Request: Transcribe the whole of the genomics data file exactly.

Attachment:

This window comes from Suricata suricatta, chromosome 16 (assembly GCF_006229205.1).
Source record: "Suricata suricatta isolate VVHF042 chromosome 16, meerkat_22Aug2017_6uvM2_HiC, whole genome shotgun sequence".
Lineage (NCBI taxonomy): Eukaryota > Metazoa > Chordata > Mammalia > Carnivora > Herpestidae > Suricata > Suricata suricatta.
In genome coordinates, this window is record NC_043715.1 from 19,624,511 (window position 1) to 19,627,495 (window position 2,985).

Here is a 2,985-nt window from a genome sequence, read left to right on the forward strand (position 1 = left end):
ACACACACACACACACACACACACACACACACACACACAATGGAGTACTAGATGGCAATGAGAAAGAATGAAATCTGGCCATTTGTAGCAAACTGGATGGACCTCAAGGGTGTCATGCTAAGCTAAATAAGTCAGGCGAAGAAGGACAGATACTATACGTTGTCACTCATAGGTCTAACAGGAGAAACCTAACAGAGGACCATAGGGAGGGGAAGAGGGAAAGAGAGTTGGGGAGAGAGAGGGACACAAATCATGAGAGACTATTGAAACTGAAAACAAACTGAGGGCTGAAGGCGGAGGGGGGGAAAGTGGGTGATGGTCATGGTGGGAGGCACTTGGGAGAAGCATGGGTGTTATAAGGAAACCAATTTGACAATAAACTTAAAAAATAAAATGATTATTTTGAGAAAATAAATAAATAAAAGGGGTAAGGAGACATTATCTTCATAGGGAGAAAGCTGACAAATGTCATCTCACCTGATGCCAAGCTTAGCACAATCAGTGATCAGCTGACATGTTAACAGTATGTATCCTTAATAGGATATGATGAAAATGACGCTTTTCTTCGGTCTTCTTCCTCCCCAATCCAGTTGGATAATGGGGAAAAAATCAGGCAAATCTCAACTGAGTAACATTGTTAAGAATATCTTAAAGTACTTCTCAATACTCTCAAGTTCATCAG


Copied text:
This window comes from Suricata suricatta, chromosome 16 (assembly GCF_006229205.1).
Source record: "Suricata suricatta isolate VVHF042 chromosome 16, meerkat_22Aug2017_6uvM2_HiC, whole genome shotgun sequence".
Lineage (NCBI taxonomy): Eukaryota > Metazoa > Chordata > Mammalia > Carnivora > Herpestidae > Suricata > Suricata suricatta.
In genome coordinates, this window is record NC_043715.1 from 19,624,511 (window position 1) to 19,627,495 (window position 2,985).

Here is a 2,985-nt window from a genome sequence, read left to right on the forward strand (position 1 = left end):
ACACACACACACACACACACACACACACACACACACACAATGGAGTACTAGATGGCAATGAGAAAGAATGAAATCTGGCCATTTGTAGCAAACTGGATGGACCTCAAGGGTGTCATGCTAAGCTAAATAAGTCAGGCGAAGAAGGACAGATACTATACGTTGTCACTCATAGGTCTAACAGGAGAAACCTAACAGAGGACCATAGGGAGGGGAAGAGGGAAAGAGAGTTGGGGAGAGAGAGGGACACAAATCATGAGAGACTATTGAAACTGAAAACAAACTGAGGGCTGAAGGCGGAGGGGGGGAAAGTGGGTGATGGTCATGGTGGGAGGCACTTGGGAGAAGCATGGGTGTTATAAGGAAACCAATTTGACAATAAACTTAAAAAATAAAATGATTATTTTGAGAAAATAAATAAATAAAAGGGGTAAGGAGACATTATCTTCATAGGGAGAAAGCTGACAAATGTCATCTCACCTGATGCCAAGCTTAGCACAATCAGTGATCAGCTGACATGTTAACAGTATGTATCCTTAATAGGATATGATGAAAATGACGCTTTTCTTCGGTCTTCTTCCTCCCCAATCCAGTTGGATAATGGGGAAAAAATCAGGCAAATCTCAACTGAGTAACATTGTTAAGAATATCTTAAAGTACTTCTCAATACTCTCAAGTTCATCAG